​If you want to know where technology is heading, imagine a tape measure. You can drag it across the floor, or run it along the frame of a doorway. Except this tape measure is virtual — it exists solely on the screen of an iPhone — and it’s about as accurate as the real thing.

A handful of developers are working on apps just like this one, and you’ll be able to try them in the coming days. It may sound mundane, but that’s precisely what makes it great. It’s a sign that augmented reality — the layering of digital information onto a person’s view of the physical world — is getting both good enough and accessible enough to be useful day-to-day.

It’s also why, over the next few months you’ll see two tech giants — Apple and Google — fighting to finally propel AR into the mainstream.

On Tuesday, at an event in its new Cupertino, Calif., office, Apple explained how it plans to come out on top.

The company’s new iPhone 8 and iPhone 8 Plus phones include a new camera and image processor that it says has been specifically calibrated for augmented reality experiences. It’s paired with new motion sensors — a gyroscope and an accelerometer — that the company says will make tracking the phone’s position and movement space even more accurate.

For jobs that don’t require millimetre precision, the result is pretty close to what a real measuring tape shows. But it’s not without its quirks. For one, the line tends to drift from its starting point the more you move around.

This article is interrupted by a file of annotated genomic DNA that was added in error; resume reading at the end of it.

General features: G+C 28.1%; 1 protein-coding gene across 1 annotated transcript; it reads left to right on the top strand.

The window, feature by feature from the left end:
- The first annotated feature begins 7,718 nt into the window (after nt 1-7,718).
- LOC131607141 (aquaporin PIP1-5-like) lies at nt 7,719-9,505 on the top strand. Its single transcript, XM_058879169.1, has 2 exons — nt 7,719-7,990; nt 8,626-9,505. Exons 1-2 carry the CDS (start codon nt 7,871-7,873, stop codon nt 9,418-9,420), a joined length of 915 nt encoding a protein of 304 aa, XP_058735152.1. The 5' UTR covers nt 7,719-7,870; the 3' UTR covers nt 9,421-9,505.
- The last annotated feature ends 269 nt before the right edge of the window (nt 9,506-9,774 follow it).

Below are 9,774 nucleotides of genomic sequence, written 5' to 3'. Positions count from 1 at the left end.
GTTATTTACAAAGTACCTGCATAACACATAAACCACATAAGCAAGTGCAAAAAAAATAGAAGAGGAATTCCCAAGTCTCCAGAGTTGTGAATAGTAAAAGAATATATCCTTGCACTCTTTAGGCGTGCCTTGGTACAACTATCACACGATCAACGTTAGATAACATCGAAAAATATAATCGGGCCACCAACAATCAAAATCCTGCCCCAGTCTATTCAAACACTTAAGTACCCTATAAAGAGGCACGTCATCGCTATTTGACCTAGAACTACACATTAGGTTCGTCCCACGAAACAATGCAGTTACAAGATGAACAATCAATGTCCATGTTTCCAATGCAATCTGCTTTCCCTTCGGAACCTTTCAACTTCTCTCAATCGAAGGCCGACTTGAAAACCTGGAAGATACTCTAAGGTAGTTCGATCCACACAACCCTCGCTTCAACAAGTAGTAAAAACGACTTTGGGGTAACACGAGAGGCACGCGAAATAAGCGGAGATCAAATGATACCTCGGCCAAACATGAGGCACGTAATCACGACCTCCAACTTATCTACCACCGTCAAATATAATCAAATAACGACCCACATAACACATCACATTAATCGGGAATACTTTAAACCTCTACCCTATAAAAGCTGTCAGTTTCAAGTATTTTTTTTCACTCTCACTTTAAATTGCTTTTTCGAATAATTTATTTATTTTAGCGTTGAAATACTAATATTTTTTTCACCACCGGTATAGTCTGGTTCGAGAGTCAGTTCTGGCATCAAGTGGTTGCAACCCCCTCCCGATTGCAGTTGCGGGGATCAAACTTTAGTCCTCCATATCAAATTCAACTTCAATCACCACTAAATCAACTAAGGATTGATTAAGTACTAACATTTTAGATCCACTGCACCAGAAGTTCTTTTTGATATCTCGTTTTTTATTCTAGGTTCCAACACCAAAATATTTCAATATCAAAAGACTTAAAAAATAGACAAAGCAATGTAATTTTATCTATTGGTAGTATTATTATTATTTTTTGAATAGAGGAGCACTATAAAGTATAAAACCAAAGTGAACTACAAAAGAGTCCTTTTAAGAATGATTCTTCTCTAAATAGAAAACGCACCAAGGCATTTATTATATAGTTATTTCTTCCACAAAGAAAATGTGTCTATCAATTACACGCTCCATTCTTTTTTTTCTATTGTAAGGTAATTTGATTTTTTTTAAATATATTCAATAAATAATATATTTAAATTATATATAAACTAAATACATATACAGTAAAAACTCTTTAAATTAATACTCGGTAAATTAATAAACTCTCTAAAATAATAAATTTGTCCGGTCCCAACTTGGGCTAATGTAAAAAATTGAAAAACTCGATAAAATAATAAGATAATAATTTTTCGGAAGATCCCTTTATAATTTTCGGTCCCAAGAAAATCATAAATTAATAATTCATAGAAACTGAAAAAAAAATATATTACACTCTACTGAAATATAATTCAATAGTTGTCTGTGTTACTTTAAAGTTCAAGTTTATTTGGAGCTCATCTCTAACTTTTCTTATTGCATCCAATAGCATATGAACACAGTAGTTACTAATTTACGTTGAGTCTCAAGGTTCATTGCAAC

Laan Labs is another development shop fighting for the crown of most accurate measurement app (theirs is called AR Measure). The company is three people — Jason Laan, his brother and a childhood friend — who have been working on AR projects for seven years. Face Swap Live is perhaps their best known app, before Snapchat copied the feature. But Laan points to an earlier app called AR Soccer, developed way back in 2010, to demonstrate how far smartphone AR has come.

“It didn’t really have a good understanding of the 3D world,” Laan said. “Now with ARKit, you’re able to get a lot of information about real-world tracking just right out of the box. You don’t have to write all that stuff yourself.”

That used to be the hard part. Now, in a world that’s about to become awash in AR apps, having the tech alone won’t be enough. Developers will have to figure out what it is that people will actually want to use.

There will always be games and entertainment — like the interactive narrative from Peter Jackon’s studio that Apple demoed back in June — but Laan thinks the arrival of more practical apps is where things get interesting. Measuring apps are merely the start.

Tom Mainelli, an analyst at IDC who researches both AR and VR, believes the nascent market for AR apps will be a lot like the early days of the App Store — lots of gimmicks for the first few months, until developers figure out what works.

“I think it absolutely will cause people to want to upgrade their phones,” Mainelli says. “But I think there will be a fair amount of skepticism until people experience it.”
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